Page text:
• Associated Press, "Colorado governor haunted by links to prison chief killing", 2016/07/03: "Colorado Gov. John Hickenlooper listened as an investigator offered details about the murder of one of his cabinet members, a corrections chief he hired to reform the state’s prisons who had also become a close friend. As the trooper flashed photo after photo on a projection screen, a wave of nausea washed over the governor. It was a mugshot of the killer he immediately recognized. He was the son of another close friend. [...] Hickenlooper met quietly this month with prosecutors and sheriff’s officials, who told him they have begun closing the case. [...] Ebel, 28, was the son of Jack Ebel, a suburban Denver attorney who worked with Hickenlooper at an oil company when Hickenlooper was a geologist. The two stayed close as Hickenlooper went on to become a brewpub owner, and then Denver’s mayor and Colorado’s governor. [...] “I can’t talk about this,” Hickenlooper told reporters after a recent news conference, his voice rising. “I know too many things, and they can be misconstrued in a million different ways.” [...] At the time of the murders, Evan Ebel should still have been in prison. Already there for a series of convictions, he was sentenced to an additional four years for assaulting a prison officer. But a clerical error made it unclear the sentences were supposed to be served back-to-back, and officials treated the sentences as simultaneous, allowing Ebel to walk out of prison in January 2013. He was on parole just two months before he slipped out of his ankle bracelet monitor and set out to kill the prisons chief."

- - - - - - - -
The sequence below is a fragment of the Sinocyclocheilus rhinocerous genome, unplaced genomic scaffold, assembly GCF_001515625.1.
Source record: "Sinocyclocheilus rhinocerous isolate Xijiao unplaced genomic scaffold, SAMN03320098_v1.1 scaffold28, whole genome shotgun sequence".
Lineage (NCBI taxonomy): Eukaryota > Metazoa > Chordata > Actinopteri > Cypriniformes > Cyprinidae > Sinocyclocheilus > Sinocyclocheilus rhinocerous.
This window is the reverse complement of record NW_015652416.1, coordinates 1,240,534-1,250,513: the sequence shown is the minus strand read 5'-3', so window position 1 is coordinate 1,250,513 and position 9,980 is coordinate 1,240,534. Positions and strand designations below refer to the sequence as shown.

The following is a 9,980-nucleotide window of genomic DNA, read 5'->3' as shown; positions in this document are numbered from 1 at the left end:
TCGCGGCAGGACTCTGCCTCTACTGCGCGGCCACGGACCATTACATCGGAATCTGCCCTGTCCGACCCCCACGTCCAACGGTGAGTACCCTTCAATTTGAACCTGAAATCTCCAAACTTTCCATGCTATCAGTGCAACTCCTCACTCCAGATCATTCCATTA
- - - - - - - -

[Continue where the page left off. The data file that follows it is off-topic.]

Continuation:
• 5280, "The Long and Winding Case of Homaidan al-Turki", 2018/08: "Eight days before he was killed, Clements penned a letter to al-Turki. The note concerned a prisoner transfer request that had been made on al-Turki’s behalf about a year earlier; al-Turki wished to serve the remainder of his sentence in his home country. High-powered Denver lawyers Hal Haddon and former U.S. Attorney Henry Solano, who’d been hired to handle the transfer application, filed the request with the governor’s office, which kicked the application over to Clements for review. After several months, Clements informed al-Turki of his final decision: In a letter dated March 11, 2013, he denied the request."